Unlike other programs, “High School Journalism Live” tools are available to parents, too. The program is aimed at offering applicable tools to high school journalism students and advisors, but also giving interested parties a front row look at a professional career in journalism. The program includes both workshops and panel discussions led by Medill faculty and students over Zoom.

Here are the programs you can still register for:

For more information regarding “High School Journalism Live” and Medill, make sure to check out their website.

It’s An Honor

Q&S Fall Deadlines

Yearbook Contest – ONE WEEK left to submit!

The Yearbook Excellence Contest deadline is Oct. 17 for all 2020 books. Students may enter their work in 18 categories, and all individual entries are $5. Theme Development entries are $10. There’s no limit on the number of individual entries a school may complete. Each school is limited to one Theme Development entry.

With just one day left to submit to the Yearbook Excellence Contest, make sure your students’ work is represented.

Competition is divided by school size, with Class A consisting of schools with 750 students or more, and Class B consisting of schools with 749 students or fewer. Begin your entry process here.

Ten schools named George H. Gallup Award winners

Named for the founder of Quill and Scroll and the Gallup Poll, the award is given only to those publications that achieved and sustained excellence during the 2019-2020 academic year.

Gallup Award recognition is based on extraordinary improvement, exceptional service to the school and community, editorial campaigns, and in-depth reporting on special issues.

International First Place Award recognition went to 18 schools. The International Second Place Award was awarded to nine schools. Click here for a full list of winners. 

The Gallup Award winners include:

  • Felix Varela Senior High School, “The Viper Vibe”
  • Clarke Central high School, “Odyssey News Magazine”
  • Shawnee Mission Northwest High School, “The NW Passage”
  • Francis Howell North High School, “North Star”
  • Nixa High School, “Wingspan”
  • Green Valley High School, “The InvestiGator”
  • Southwest CTA, “Southwest Shadow”
  • Lakota East High School, “Spark”
  • Harrisonburg High School, “Newstreak”
  • McLean High School, “The Highlander News”

It’s never too late (or early!) to honor seniors and induct members

If you put off your spring celebrations, you can still induct new Quill and Scroll members and honor seniors this fall. We’re able to take and fulfill orders, even as Quill and Scroll staff work from both our home offices and our offices at the Adler Journalism Building on the University of Iowa campus.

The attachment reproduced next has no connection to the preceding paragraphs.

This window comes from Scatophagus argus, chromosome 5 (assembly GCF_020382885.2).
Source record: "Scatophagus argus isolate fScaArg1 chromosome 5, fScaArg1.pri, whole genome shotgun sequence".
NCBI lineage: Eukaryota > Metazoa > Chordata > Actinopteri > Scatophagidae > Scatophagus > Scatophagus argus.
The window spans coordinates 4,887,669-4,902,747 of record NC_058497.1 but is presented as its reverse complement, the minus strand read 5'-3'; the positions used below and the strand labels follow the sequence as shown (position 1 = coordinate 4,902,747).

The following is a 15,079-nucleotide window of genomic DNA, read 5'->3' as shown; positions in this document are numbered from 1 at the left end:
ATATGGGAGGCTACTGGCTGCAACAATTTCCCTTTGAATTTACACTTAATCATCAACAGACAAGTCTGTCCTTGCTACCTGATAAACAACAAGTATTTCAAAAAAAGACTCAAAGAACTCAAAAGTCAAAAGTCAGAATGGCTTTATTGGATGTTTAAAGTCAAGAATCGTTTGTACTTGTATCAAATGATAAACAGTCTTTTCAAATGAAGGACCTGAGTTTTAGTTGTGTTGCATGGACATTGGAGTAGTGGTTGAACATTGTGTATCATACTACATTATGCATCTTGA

We published this update earlier in August. It includes a simplified order form for schools and advisers willing to pay via credit card, and an offer to host an online induction ceremony for your students. The sooner you induct new members, the sooner they’ll be able start planning chapter activities in the spirit of Quill and Scroll. Here’s a link to a PDF file of the Q&S Chapter Handbook if you don’t already have it.

A reminder about cords:

Students MUST HAVE BEEN OR WILL BE INDUCTED into the Society to earn the honor to wear an Honor Cord (GHC) or Honor Cord with Insignia (GCI). If you order cords for non-members, please choose the Non-Member Cord Option (NCD). Quill and Scroll exists because of the special unifying bond brought about by membership and the lasting legacy of the induction ceremony.

And, as always, feel free to email [email protected] if you have any questions.

Covering the political divide

‘The Number One Lesson in Covering Politics’

In the latest episode of THE SOURCE, Quill and Scroll’s podcast, Lyle Muller, the former editor of the Cedar Rapids Gazette and the editor for PolitiFact Iowa, discusses Tuesday’s presidential debate, how high school journalists can better cover politics, and the keys to earning a top place in Quill and Scroll’s annual Writing, Photo and Multimedia Contests political writing category. He also reveals “the number one lessons in covering politics” as a high school journalist. This is a timely and important podcast for any high school journalist who’s committed to writing about politics. Enjoy.

What’s Viral?

Tennessee accidentally puts COVID-19 testing materials up for auction

Officials list supplies on government liquidation site

Tennessee officials accidentally listed 13 pallets of COVID-19 testing swabs for auction after mistakenly labeling the pallets as surplus supplies last week. The Tennessean approached officials regarding the listing of materials on, a government surplus auction site. Officials removed the listing Thursday after receiving a singular bid of $150.